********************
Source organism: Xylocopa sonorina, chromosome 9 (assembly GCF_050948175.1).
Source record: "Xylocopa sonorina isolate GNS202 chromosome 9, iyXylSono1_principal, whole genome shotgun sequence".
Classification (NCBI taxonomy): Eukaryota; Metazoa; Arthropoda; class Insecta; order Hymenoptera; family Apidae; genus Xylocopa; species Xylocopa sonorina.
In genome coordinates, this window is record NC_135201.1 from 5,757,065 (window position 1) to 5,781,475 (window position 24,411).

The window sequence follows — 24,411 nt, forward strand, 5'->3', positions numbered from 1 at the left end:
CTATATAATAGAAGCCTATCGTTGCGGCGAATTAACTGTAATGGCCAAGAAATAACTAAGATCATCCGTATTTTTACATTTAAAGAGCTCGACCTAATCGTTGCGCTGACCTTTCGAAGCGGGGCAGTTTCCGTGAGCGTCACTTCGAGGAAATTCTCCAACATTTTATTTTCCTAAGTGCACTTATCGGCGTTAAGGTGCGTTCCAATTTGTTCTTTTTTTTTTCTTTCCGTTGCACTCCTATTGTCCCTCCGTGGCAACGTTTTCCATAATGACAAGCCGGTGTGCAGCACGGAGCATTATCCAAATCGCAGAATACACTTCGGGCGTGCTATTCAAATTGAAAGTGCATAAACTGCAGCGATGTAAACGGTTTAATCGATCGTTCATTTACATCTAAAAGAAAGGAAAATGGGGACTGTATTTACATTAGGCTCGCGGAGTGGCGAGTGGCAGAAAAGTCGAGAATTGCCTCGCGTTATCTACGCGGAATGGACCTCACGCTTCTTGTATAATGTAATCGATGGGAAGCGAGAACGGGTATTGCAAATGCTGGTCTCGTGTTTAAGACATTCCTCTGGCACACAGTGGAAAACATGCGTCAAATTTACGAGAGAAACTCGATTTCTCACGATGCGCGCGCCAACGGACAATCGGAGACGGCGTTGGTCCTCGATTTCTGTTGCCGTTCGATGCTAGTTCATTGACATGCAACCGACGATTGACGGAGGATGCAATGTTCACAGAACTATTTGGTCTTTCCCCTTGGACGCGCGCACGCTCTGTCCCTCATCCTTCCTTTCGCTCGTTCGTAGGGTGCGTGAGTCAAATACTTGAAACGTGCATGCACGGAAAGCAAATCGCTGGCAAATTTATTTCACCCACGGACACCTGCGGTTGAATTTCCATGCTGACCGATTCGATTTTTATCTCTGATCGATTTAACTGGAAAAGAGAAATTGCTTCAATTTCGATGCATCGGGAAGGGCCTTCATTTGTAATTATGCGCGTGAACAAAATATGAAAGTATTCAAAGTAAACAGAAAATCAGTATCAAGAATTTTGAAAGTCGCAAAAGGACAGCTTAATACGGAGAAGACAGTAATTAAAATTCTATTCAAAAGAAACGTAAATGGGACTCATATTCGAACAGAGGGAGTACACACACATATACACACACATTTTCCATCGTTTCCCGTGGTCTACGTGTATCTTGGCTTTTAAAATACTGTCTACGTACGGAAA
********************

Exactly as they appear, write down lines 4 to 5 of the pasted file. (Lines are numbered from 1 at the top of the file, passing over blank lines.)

In genome coordinates, this window is record NC_135201.1 from 5,757,065 (window position 1) to 5,781,475 (window position 24,411).

The window sequence follows — 24,411 nt, forward strand, 5'->3', positions numbered from 1 at the left end: